When I was writing my memoir, Chasing Ghosts, I used some of my childhood and early adulthood diaries. I was about to recycle them when I heard an interview with Dr Irving Finkel on Saturday Live about The Great Diary Project. The brainchild of Dr Finkel and Dr Polly North, the Great Diary Project was created in 2007. The archive is full of personal diaries of all descriptions and they were pleased to accept mine. Now ten years later, the Dear Diary exhibition at Somerset House showcases some of its wide-ranging collection.
My aunt used to send me and my siblings the diary of our choice each Christmas. I went from doggy diaries to horsy ones; my brother chose a motor sports diary. So I was pleased to see all manner of these themed diaries on display: from Amateur Photographer to Angling Times and of course the wonderful Wisden Cricketers’ Almanac, which was the equivalent of the bible in our house. My schoolgirl diaries reflected events during my day but some of the diaries on display record people’s special interests, such as twitching, complete with bird sightings and newspaper clippings about particular birds. When I met Dr North to donate my box she talked about one set of diaries she had just received which consisted entirely of a someone recording his daily journeys using his Freedom Pass – reflecting how important this ‘perk’ is to get us seniors out and about.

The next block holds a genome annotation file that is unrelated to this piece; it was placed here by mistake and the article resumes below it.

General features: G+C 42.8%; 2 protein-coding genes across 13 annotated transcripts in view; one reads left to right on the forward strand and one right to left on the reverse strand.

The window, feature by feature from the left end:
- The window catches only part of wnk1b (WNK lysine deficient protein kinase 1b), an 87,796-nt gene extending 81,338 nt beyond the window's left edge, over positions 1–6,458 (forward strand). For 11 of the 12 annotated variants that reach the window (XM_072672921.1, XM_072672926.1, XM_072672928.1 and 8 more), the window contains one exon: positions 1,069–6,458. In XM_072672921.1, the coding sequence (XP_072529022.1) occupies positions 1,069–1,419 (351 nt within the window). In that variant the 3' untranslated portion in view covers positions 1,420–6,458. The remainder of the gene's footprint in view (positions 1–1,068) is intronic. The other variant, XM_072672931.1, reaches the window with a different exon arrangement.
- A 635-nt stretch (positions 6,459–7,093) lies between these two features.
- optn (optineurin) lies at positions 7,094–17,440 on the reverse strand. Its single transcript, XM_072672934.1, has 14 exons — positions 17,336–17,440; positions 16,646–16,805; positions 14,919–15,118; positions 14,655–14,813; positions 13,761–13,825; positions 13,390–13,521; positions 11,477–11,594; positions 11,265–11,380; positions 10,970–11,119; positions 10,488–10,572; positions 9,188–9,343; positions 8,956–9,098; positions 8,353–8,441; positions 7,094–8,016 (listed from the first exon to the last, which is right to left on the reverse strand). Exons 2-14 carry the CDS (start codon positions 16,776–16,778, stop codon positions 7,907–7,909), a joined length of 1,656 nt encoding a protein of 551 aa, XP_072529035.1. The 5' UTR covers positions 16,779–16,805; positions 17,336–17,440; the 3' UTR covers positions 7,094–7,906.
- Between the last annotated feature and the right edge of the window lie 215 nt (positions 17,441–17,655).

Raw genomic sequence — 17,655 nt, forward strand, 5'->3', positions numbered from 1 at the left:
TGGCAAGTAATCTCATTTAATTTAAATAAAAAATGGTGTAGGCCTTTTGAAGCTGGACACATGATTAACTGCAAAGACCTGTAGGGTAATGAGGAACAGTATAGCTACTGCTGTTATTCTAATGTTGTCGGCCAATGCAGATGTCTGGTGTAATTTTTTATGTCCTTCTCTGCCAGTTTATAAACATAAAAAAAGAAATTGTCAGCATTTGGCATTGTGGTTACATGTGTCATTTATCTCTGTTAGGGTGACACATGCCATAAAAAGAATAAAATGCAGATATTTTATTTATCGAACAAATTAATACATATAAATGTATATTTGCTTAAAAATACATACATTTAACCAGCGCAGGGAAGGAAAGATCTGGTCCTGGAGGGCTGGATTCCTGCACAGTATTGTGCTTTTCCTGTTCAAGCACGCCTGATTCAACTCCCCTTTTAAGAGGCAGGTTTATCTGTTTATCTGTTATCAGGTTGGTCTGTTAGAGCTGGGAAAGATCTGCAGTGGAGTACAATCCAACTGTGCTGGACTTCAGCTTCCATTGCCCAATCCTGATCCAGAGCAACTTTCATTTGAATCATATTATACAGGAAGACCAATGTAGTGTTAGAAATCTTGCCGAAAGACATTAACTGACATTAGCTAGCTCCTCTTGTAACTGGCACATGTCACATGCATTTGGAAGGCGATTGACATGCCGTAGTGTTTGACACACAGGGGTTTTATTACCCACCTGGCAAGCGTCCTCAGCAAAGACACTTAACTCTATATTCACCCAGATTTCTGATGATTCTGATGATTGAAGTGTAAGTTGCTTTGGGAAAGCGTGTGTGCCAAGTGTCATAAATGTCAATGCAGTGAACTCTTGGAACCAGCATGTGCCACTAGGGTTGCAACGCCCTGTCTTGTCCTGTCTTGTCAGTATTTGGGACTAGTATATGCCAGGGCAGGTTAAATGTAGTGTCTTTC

Dear Diary introduces the modern trend of lifelogging – or recording daily or weekly goals and achievements such as weight loss, exercise, books read, even meeting friends. I like the quote by Jill Walker Rettberg “Sometimes we fudge the data to make ourselves look better (even to ourselves).” Indeed – who hasn’t done this!
The exhibition doesn’t just display paper diaries. It looks at their digital descendants. There’s a section devoted to Digital Vlogs, such as Mummyvlogs, those video postings of mums talking about their daily lives.
The cover of one of my own diaries was on display in the Secrecy section. I must have been reading Adrian Mole.
Some people wanted to keep their diaries so secret they wrote in code. Anne Lister was a nineteenth century Yorkshire landowner, mountaineer and lesbian. She lived at Shibden Hall, recently featured on Channel 4’s Britain’s Gay Buildings. Her diaries featured her daily life as an industrialist and she also wrote about her relationships in a code which combined the Greek alphabet, zodiac, mathematical symbols and punctuation. I’m really looking forward to Sally Wainright’s TV series on Anne’s life which should be broadcast next year.
There were videos as well as diary displays: a moving video A Day in Their Shoes, refugee diaries in film form, and Intimacy, where diarists read diaries written by their former selves and comment.
The last room in the exhibition is appropriately Endings. Most diarists don’t know when their diaries will end but artist Keith Vaughan did. He had incurable bowel cancer and swallowed a lethal dose of barbiturates while writing his diary in 1977. “No big bang or cut wrists. 65 was long enough for me. It wasn’t a complete failure. I did some good work.”
This is truly brave. I have the utmost sympathy.
Dear Diary: a celebration of diaries and their digital descendants runs from this Wednesday until 7th July at the Inigo Rooms, Somerset House, London WC2R 2LS.